TikTok expanding time limits on app
TikTok will try to help younger people limit their time on the app to one hour of daily activity, the company announced today.
Details: TikTok, one of the top downloaded apps in the world, will prompt teens under 18 years of age to enter a passcode in order to continue watching beyond 60 minutes — “requiring them to make an active decision to extend that time,” TikTok head of trust and safety Cormac Keenan said in a post.
- For teens under 13 to watch for an additional 30 minutes, a parent or guardian will need to set or put in an existing passcode.
- Other new features announced today include giving parents more control over their children's account activity and access to more data about the time their children spend on the app.
Be smart: A similar feature has been in place on the app’s equivalent in China, where users under 14 are limited to 40 minutes a day and blocked from access from 10 p.m. to 6 a.m.
Why it matters: Excessive internet use has been a growing global concern.
- TikTok, Snapchat and other social media platforms have been under scrutiny most recently for using what critics allege are inherently “defective” features that can exploit people’s compulsive tendencies — with one major federal lawsuit alleging that the companies can be held legally responsible for harms they cause to younger users.
What they’re saying: “We want our community to feel in control of their TikTok experience,” Keenan said.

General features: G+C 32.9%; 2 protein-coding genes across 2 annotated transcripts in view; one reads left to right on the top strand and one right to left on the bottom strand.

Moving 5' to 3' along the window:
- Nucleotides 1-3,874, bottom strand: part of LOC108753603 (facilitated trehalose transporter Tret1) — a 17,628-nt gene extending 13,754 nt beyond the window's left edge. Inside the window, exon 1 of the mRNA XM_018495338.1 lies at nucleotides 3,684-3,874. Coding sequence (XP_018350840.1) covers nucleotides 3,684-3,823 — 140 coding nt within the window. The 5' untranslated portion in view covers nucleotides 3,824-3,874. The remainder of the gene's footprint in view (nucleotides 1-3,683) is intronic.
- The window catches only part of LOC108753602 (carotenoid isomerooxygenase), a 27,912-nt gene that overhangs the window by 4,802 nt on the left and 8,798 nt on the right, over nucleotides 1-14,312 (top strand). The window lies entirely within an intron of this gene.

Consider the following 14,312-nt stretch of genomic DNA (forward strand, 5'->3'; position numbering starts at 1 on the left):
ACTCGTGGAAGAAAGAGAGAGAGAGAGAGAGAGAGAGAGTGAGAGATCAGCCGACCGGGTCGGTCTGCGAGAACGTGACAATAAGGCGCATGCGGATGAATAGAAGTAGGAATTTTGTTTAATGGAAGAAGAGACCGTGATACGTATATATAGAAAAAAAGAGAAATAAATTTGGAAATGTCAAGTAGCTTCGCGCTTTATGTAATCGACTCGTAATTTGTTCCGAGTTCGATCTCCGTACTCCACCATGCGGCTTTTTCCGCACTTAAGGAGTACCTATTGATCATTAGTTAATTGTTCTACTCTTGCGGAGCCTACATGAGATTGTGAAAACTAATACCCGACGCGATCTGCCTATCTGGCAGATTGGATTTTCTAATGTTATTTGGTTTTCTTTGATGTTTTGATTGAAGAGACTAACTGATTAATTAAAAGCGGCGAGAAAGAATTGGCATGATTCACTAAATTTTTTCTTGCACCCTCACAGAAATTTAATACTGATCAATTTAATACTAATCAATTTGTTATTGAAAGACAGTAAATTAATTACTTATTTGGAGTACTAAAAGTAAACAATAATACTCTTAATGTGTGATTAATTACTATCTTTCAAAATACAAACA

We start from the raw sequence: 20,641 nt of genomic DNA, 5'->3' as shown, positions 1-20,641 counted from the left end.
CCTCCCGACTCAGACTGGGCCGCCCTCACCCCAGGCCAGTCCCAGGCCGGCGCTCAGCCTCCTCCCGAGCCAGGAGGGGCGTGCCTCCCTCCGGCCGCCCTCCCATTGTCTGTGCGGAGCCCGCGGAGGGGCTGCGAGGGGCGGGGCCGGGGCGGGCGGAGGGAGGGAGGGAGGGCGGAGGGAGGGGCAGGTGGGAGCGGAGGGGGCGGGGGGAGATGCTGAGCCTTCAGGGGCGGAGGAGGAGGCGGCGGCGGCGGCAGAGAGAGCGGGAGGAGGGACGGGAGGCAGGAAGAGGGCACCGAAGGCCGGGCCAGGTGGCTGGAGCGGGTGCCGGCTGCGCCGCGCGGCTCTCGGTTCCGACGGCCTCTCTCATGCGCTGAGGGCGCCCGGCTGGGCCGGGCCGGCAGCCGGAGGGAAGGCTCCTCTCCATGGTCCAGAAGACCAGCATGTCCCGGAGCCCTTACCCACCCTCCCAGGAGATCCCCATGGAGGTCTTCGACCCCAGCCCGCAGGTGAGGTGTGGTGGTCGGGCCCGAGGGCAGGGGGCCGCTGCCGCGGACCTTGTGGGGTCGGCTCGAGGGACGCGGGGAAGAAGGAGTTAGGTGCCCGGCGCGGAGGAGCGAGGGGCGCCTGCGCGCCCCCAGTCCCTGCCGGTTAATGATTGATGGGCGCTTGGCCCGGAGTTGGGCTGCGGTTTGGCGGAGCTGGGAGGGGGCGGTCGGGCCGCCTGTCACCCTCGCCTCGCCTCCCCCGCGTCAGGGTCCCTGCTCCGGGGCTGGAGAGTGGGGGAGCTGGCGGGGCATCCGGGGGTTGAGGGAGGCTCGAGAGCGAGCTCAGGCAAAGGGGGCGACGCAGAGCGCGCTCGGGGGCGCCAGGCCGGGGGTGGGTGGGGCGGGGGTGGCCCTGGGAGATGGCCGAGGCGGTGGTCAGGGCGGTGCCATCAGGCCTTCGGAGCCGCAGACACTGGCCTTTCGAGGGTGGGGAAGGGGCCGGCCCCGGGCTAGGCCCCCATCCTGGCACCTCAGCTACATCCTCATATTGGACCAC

- The company “consulted” Boston Children’s Hospital experts within the Digital Wellness Lab in choosing the 60-minute limit.
- And that “soon,” anyone who uses TikTok will be able to set their own customized screen-time limits and schedule sleep reminders.
The big picture: The 60-minute teen screen-time limit feature is set to be rolled out in “the coming weeks” and is part of TikTok’s larger plan to add more speed bumps to its scrolling experience.
- Today’s announcement notably landed as a House committee voted to advance legislation that would make it easier to ban TikTok from the U.S. as bipartisan concerns grow over the app’s potential ties to Chinese government intelligence-gathering.
Our thought bubble: Keenan mentions in the post today that existing screen time prompts helped increase the use of TikTok’s screen time tools by 234% — but what would make more sense for companies to talk about is whether engagement time actually drops after limits roll out.
- Of note: TikTok said it will prompt teens to set a daily screen time limit if they opt out of the 60-minute default and spend more than 100 minutes on the platform per day.
- As we’ve written, another beneficial feature would be a weekly question about how people feel about their screen time.
What we're watching: The fundamental conundrum many digital businesses — and their investors — are facing is whether they'll have to make moves against their own success for social good.